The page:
Animal Studies Bibliography
Geertz, Clifford. 1973. Deep Play: Notes on the Balinese Cockfight. In Geertz, The Interpretation of Cultures (pp. 412-453). New York : Basic Books.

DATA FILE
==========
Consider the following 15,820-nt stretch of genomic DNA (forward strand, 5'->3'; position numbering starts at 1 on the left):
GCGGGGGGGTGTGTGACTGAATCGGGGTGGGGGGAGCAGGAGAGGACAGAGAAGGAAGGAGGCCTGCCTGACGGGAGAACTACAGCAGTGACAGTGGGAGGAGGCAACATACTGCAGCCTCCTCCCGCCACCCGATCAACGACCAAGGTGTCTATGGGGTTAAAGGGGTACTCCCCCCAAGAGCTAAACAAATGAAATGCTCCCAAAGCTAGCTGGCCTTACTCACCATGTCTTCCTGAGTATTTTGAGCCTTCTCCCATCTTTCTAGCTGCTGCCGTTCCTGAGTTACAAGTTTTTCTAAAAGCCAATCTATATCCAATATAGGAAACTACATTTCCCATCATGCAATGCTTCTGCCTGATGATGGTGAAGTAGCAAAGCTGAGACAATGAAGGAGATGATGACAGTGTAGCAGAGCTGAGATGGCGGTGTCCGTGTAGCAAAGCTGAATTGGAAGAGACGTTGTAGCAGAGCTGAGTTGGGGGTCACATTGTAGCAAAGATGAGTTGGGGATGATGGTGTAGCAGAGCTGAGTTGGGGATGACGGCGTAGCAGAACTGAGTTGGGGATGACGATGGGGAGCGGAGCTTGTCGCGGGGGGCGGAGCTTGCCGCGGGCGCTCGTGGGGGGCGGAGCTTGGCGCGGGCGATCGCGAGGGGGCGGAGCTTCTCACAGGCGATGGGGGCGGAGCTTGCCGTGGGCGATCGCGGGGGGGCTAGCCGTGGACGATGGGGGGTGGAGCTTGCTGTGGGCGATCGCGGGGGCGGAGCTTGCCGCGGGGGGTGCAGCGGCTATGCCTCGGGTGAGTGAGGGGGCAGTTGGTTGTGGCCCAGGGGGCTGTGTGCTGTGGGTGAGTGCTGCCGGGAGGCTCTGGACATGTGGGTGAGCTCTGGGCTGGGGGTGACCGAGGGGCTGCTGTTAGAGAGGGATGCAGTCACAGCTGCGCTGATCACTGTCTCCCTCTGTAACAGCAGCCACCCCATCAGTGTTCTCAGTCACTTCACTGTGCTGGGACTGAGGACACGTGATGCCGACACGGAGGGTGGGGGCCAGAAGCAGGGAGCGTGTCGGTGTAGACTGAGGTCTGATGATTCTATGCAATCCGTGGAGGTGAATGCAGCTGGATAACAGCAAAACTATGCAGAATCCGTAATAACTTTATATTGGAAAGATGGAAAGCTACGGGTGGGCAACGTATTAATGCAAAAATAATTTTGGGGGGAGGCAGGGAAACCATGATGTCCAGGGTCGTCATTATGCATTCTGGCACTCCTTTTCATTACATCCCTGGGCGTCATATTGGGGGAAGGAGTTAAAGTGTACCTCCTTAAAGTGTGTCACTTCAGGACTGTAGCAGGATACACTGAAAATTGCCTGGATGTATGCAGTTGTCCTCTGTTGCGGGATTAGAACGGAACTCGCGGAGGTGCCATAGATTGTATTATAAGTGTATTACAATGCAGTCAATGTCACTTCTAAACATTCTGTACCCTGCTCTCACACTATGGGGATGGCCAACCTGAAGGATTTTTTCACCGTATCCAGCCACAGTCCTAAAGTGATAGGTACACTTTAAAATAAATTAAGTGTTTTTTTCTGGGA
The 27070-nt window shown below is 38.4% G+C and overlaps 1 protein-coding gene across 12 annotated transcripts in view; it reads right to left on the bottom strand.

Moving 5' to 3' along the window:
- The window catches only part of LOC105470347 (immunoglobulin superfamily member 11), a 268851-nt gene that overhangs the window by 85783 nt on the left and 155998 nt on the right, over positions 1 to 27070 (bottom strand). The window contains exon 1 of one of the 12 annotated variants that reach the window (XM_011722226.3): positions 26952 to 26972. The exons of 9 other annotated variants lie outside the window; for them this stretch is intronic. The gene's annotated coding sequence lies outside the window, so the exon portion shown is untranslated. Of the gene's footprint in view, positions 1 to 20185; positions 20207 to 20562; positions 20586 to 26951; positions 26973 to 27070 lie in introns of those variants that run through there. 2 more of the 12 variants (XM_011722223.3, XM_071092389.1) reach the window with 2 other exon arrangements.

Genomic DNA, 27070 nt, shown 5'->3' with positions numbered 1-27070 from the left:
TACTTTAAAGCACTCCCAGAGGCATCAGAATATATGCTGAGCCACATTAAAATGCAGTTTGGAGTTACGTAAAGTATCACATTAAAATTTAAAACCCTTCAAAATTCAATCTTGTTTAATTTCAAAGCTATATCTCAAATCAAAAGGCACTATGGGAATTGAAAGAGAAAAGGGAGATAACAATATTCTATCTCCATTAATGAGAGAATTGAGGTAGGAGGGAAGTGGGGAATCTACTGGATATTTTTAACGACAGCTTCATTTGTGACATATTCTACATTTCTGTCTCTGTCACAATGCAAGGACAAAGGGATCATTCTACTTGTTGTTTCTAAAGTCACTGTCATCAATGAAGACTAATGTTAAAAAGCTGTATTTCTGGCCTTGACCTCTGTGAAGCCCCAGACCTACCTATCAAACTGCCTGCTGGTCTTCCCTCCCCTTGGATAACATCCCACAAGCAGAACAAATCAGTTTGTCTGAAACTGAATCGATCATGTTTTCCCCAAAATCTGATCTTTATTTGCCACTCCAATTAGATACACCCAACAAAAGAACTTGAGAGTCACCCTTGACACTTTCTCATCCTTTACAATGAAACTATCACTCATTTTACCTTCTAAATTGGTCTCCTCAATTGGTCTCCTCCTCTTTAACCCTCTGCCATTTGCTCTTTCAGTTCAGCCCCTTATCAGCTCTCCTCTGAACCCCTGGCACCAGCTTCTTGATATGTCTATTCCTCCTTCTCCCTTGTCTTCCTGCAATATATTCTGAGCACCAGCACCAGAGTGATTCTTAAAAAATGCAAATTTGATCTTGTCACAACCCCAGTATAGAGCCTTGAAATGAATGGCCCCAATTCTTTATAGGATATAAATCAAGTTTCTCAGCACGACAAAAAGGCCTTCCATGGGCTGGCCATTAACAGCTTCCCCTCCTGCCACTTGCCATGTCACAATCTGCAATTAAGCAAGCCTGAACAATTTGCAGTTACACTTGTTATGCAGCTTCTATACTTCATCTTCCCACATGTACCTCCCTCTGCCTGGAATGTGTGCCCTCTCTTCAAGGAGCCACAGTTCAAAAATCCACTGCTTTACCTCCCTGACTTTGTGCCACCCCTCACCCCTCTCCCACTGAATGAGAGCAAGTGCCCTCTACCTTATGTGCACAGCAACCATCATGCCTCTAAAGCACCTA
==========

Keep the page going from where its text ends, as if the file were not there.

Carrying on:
The cockfight is central to Balinese life. Balinese men have very close attachment with their cocks (same pun in Balinese as in English), spending significant amounts of time in their care. Cock terminology is applied to everything in Balinese culture, from political events to individual personalities. The Balinese have a strong fear and hatred for anything animal-like, and as such the men's identification with the cocks is both an exaggeration of the male ego and a connection to the feared. As such, cockfights are used in all festivals, with the cocks' blood offered to pacify evil spirits. The cockfight and care for the cocks are surrounded by both melodrama and elaborate rules enacted by umpires. The rules and rulings are never debated. The activity at the cockfight centers around the practice of gambling. Gambling involves large sums bet between owners of the cocks in the fight (larger bets indicating the match will be even) and smaller bets placed among onlookers (unbalanced bets more likely in even matches). The more interesting the match, the larger the center bet, but the money involved is not what makes the match interesting. These matches are deep, borrowed from Bentham's concept of deep play. Deep play according to Bentham was play in which all parties netted more pain than pleasure and was therefore immoral and should be illegal. The high-center-bet cockfight is deep play, but not because of the money involved. Instead, at stake is status (esteem, honor, dignity, respect), though only temporarily. No one actually changes status as a result of a cockfight--the win or loss serves only as a fleeting affirmation or insult to one's existing status. Thus the cockfight simulates the hierarchical social system of villages, kingroups, etc. It is fundamentally a dramatization of status concerns (437). Evidence for this thesis can be found in the betting, which always goes along with ones group's side of the fight, in the fact that every fight is sociologically relevant (represents some groups that are actually in opposition), and in people's greater interest in the matches with larger central bets. Since only men have social status, women and children do not participate in cockfighting. The cockfight can this be understood as playing with fire without getting burned (440). The Balinese stir up latent social hostilities through each cockfight, may at times overturn them for a moment if the underdog's cock wins, but since it is only a game, the real hierarchy is not threatened. The cockfight is as close as they can come to starting real aggressions between groups. We can further understand the cockfight as an art form which, as do all art forms, makes the social order comprehensible to members of the culture, and deals with important cultural themes like masculinity, death, and luck. The cockfight's main purpose, then, is to display social passions (444). The Balinese love of cockfights is particularly interesting since it is a highly aggressive sport, whereas the Balinese in all other aspects of their culture avoid any conflict. Understanding the cultural products like the cockfight as about storytelling, we can see the cockfight as how the Balinese portray themselves to themselves, imagining themselves as aggressive and vicious, a transfer which is at once both a description and a judgment (448). Thus it is not just about reinforcing status (there's no need for that) but rather an interpretation of the existing system. The cockfight serves as sentimental education, the way people learn the values and passions of their culture. Because of this role, the cockfight and other art forms both reflect existing sensibilities and recreate/perpetuate them. The cockfight is not the key to Balinese culture, nor is its meaning unchallenged by other Balinese cultural practices/texts. We must understand it as part of the collection of cultural practices that make up Balinese life; that is the only way to understand the individual practice or the culture.